January 28, 2005
Two more Twin Towers movie sightings

I've just had an idea for a regular series (although I promise nothing) of postings here. I love those Twin Towers, and I want to start writing about movies more often than I have so far here, so here's the plan. Every time I spot the Twin Towers in a DVD, I will pause it, photo it, and shove it up here.

Two things may happen. One, as I say, this may kick start me into writing about movies more than I have. But two, maybe a picture will start to form of how movie makers used to use those towers. What else happens when we see them? What do they seem to mean? And so on.

SidewalksofNewYorkTTs.jpg   NewJackCityTTs.jpg

Click on these two clictures (a word I'm hoping you first read here) to get the full pictures.

On the left, forty seconds into Sidewalks of New York, is the Twin Towers bit of the first sighting of the character played by Edward Burns (who also auteured the entire movie). He is being interviewed by an offscreen voice about his sex life. The Twin Towers are kept in shot, or very nearly, although out of focus, throughout this interview, bits of which, alongside interviews with the other main characters, intersperse the entire movie.

Which I enjoyed. The characters are pretty enough to be pretty, but real enough to be real. Perhaps the most telling plot point concerning Burns' rather gloomy view of life in New York is that only one child features in the entire thing, namely the child that the Rosario Dawson character conceives, by mistake and without telling him, with the Edward Burns character. Rosario Dawson then leaves New York, or at any rate says that she will. New York, Burns seems to be saying, is not a place that makes children. Too expensive. Everyone too fussed about their careers. Two many New Yorkers just don’t want kids.

Stanley Tucci plays a character for whom, in both appearance and behaviour, the phrase "love rat" might have been invented. Dennis Farina plays a man whose advice about cologne proves unsound. Cologne on the balls proves you care, says he. It proves he's weird, says the lady confronted with it. Penis size also gets an airing. In general, this is a movie with a lot to say about male insecurities and confusions, as well as female resentments at what swine men are.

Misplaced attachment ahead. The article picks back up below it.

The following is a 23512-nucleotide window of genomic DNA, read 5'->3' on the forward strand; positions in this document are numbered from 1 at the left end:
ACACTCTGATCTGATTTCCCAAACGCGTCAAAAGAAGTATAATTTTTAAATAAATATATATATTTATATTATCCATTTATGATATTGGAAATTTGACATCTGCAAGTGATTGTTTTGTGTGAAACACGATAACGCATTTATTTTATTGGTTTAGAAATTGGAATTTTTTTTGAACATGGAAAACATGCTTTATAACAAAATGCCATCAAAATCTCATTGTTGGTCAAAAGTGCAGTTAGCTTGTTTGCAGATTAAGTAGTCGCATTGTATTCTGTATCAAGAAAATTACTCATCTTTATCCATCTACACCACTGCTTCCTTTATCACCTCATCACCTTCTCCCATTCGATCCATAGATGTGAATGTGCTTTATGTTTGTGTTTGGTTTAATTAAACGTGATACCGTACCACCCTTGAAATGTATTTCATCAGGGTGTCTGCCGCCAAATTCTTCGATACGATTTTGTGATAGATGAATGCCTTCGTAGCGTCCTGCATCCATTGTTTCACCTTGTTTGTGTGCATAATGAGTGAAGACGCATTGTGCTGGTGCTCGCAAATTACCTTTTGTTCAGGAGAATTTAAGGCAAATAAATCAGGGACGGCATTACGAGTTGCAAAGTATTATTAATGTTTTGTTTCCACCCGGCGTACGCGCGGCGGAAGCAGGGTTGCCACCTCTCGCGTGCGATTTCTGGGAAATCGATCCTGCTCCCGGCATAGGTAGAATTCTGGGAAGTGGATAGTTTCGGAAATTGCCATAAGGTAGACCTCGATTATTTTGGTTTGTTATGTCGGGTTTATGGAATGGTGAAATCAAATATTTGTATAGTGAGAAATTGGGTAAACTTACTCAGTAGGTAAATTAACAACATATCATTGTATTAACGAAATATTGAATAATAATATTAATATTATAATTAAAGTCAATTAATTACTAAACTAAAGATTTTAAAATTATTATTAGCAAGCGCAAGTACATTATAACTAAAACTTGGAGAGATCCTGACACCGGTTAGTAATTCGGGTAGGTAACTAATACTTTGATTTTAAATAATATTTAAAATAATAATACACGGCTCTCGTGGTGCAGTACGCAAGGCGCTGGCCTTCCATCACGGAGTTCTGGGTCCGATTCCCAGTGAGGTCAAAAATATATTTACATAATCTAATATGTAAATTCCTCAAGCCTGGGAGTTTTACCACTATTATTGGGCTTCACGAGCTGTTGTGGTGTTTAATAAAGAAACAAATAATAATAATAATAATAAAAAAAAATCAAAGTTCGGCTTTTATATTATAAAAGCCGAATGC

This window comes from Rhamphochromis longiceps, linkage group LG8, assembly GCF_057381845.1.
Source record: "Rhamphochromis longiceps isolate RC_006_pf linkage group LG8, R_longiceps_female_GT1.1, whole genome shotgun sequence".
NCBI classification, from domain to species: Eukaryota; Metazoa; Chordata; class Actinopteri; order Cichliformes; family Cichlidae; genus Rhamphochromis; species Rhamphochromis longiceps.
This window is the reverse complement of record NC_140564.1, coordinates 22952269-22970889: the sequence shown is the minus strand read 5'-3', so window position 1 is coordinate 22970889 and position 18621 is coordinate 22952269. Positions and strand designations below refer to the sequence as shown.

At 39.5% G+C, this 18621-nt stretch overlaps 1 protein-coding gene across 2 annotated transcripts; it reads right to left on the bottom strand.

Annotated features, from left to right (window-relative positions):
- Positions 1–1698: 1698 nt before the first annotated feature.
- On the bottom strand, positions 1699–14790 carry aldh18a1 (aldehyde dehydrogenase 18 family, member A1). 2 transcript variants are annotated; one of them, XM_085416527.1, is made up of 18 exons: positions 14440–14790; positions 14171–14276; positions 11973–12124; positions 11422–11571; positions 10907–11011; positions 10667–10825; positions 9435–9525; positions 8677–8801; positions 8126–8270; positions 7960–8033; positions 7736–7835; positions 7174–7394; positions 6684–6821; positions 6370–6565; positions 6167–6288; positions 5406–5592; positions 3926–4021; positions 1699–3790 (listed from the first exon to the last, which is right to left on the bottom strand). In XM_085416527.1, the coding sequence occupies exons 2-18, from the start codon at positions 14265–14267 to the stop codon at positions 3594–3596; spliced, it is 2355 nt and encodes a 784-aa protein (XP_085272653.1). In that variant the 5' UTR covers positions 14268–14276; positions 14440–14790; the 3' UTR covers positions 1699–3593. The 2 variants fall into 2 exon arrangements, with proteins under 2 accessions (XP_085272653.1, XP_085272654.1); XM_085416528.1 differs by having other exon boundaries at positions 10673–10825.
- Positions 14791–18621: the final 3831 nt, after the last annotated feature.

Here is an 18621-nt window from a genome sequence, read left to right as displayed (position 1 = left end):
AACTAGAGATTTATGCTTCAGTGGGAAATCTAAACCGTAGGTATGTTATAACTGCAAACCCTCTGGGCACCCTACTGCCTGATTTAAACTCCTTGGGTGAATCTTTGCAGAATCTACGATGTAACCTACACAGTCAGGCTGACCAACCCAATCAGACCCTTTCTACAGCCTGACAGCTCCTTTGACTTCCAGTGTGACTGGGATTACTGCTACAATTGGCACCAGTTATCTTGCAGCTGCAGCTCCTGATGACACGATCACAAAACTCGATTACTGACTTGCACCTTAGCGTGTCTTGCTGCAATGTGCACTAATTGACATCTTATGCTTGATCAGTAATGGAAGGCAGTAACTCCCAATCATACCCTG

If you love Woody Allen's New York movies, there's a good chance you'll like this, and for the time being Mr Burns seems able to choose his romantic partners in a manner that leaves his dignity in place.

Well-known actors love being in movies of this sort, for they queue up to be in them, half a dozen at a time. They get to talk and act and create character, instead of being upstaged by special effects or having to act opposite mysterious computer animations that only get put in afterwards. They don't have to kill people, or to die, or spend any time hanging from ceilings..

On the other hand, if you find semi-realistic movies about Relationships tedious, what with today's people having it so easy and being so cosseted that they can sit around all night long discussing their Relationships, unlike their grandparents who had depressions to survive and world wars to fight, well, one of the characters says that.

And, on the right is the very first frame of New Jack City, the rest of which I have yet to see, because, having just watched Sidewalks of New York and noted the Twin Towers, this was when I got the idea for this series (although I promise nothing) of postings. I should imagine that the people in this movie get to do lots of killing of one another and have little time to think about Relationships, although I could be quite wrong.

Posted by Brian Micklethwait at 05:33 PM
Category: MoviesPhotography